Anti-Farmer Laws : Land Ceiling

FREEDOM, LAW & ECONOMICS / Wednesday, December 4th, 2019

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This is the Part 3 of our series of articles on Anti-Farmer laws, based on the book by Amar Habib. The book can be downloaded here (see also for Hindi and Marathi version).

What object might have been behind enactment of Ceiling Act?

In the relevant period, Bolshevik revolution had taken place in Russia. Lenin had nationalized land. Its resonance was echoed world over. Against this back drop, the process of making of Constitution of India had been initiated. A proposal for nationalization of land had come before Constituent Assembly. It was deliberated at length. As it was opposed by Rajagopalachari and others, ultimately the proposal was rejected. The people who were interested in nationalization of land were insisting on re-distribution of land. People had animosity towards Zamindars. This emotion was utilized to bring in Ceiling Act.

On the excess land released from Ceiling first and original ownership of government is noted. Then the name of the persons to whom it is given for cultivation is entered as cultivator/possessor. Landless possessor is secondary owner. Not primary owner. He can only cultivate the land. He does not have any other rights of ownership. What this means is that the land released from Ceiling becomes owned by the government. Even if it is the excess land, it will be owned by government. It can be reasonably guessed that the hidden agenda behind this might be nationalization of entire land progressively.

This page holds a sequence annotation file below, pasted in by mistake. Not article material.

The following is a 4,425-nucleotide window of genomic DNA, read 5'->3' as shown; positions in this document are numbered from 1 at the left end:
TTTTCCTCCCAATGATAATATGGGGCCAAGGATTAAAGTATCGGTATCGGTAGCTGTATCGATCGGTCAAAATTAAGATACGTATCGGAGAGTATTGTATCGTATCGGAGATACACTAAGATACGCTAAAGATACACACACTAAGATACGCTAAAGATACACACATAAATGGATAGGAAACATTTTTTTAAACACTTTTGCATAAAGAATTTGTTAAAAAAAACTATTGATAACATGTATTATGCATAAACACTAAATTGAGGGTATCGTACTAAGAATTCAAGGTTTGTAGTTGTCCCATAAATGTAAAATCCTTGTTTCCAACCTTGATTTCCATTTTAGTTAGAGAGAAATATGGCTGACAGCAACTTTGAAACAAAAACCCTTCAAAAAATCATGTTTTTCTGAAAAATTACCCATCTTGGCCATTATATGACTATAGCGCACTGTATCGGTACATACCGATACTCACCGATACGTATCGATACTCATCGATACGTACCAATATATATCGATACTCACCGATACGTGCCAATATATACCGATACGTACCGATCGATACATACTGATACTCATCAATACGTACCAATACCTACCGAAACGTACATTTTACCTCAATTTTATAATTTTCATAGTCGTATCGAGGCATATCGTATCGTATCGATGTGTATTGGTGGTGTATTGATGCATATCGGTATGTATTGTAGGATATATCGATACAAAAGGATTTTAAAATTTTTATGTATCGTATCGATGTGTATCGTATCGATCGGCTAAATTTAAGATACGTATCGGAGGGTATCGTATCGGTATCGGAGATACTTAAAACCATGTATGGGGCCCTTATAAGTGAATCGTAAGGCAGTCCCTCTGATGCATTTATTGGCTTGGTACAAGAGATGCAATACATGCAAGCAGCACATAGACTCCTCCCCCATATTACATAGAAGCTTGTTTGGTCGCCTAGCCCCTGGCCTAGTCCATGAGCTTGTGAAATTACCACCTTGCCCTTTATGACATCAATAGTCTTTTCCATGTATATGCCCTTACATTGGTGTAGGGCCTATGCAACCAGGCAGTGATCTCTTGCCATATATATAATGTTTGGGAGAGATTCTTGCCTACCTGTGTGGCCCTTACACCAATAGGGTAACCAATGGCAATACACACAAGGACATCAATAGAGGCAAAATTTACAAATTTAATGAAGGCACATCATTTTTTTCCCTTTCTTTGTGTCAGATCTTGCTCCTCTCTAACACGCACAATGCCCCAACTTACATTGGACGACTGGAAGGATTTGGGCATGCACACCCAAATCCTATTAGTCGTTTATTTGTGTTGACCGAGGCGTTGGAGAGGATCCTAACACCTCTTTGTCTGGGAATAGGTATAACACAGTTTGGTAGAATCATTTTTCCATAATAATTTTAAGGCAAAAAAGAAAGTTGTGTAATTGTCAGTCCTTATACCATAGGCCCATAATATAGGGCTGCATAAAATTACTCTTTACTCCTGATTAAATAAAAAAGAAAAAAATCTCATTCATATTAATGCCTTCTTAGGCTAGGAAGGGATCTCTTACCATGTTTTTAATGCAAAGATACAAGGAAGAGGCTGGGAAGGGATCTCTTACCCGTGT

The Act had other objectives also. In our country industrialization began to take roots in the British era and innumerable farmers and rural laborers migrated from village to cities in hope of employment. This experience was already gathered. The country had become newly independent.

Industrialization was the priority of the government. If people came in cities in very big numbers, it would not be possible to provide them employment, the cities would face the strain, therefore the strategy of retaining them in agriculture seems to have been designed. This Act might have been brought to retain maximum people on the small pieces of land.

It was an era of scarcity of food grains. The strategy of confining maximum people in agriculture to make them earn livelihood from agriculture and produce food grains required for the nation, may be behind this.

Rulers had some kind of grudge towards agriculture and farmers. They had in their mind, never mind how the farmers lived, ‘India’ must be developed. Nay, fetters might have been applied to the legs of the farmers by accepting the principle that India would not develop unless agriculture was exploited.